Londonderry's decision to refund some $1.2 million in impact fees to developers illustrates some philosophical as well as practical issues with such payments.

The basic issue is this: If a community charges a developer a fee to mitigate the impact of a project, then the community has an obligation actually to use the money paid on the problem it was intended to address.

Londonderry, apparently, has not been doing that. So the town will be repaying something between $1.2 million and $1.3 million to developers. The exact amount has yet to be determined.

Some of the refunds are the results of honest mistakes. But some can be attributed to poor management.

Londonderry has been grappling with its impact fees since May 2011 when a landowner assessed an impact fee thought it was too high and took the town to court. The landowner lost, but the case prompted the town to examine its collection of impact fees.

That examination found that some of the money was collected in error and a portion was not used within six years as required, according to William Hart, police chief and acting town manager.

The planning staff determined the town improperly collected impact fees for improvements made to state highways in town.

Londonderry officials also concluded the town violated the law by not spending or designating impact fees for specific projects within the six-year time limit.

Both state and local laws say impact fees must be returned if the town misses that deadline, Hart told reporter Doug Ireland.

More than $1 million of the money collected remains in the town's impact fees account. The rest will be paid from a surplus for fiscal year 2012, which ended June 30, Hart said.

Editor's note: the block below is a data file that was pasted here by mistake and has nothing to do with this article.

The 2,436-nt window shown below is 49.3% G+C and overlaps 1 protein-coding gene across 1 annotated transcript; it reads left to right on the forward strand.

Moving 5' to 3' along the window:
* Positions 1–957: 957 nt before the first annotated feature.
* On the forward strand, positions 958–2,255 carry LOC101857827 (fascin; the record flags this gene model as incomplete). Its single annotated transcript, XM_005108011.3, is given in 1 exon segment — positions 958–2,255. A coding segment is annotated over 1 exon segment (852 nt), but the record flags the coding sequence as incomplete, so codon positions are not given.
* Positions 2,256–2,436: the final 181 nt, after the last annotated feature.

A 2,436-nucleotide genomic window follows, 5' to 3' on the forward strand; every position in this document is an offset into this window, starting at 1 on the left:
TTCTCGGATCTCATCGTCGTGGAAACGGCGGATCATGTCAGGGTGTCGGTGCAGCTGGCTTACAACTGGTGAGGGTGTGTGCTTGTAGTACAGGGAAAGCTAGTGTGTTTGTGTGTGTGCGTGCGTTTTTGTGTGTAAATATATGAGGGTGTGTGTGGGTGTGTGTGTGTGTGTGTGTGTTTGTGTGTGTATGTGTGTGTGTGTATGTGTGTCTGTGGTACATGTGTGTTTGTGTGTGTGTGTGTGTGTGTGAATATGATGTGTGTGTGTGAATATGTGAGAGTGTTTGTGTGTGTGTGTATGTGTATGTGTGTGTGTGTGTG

It's unfortunate that the 2012 surplus must be used for this purpose when it could have been put to other uses. But the refunds must be paid.

"We have to return this money to people," Town Council Chairman John Farrell said. "If you owe people, you have to pay them back."

Moving forward, Londonderry needs to be more careful about impact fees, assessing them only where appropriate and then spending the money promptly to address the problem that requires mitigation.

And six years is plenty of time for town officials to spend the money to address any given impact. It is simply unconscionable for the town to allow a legitimate problem to languish that long unaddressed.

Hart said measures will be taken to ensure the problem doesn't happen again.

It is perfectly legitimate for Londonderry, or any other community, to assess impact fees when a proposed development places an undue burden on the community.

At the same time, communities should take care not to assess these fees simply because they have a developer "over a barrel" and willing to pay just to get his or her project approved.

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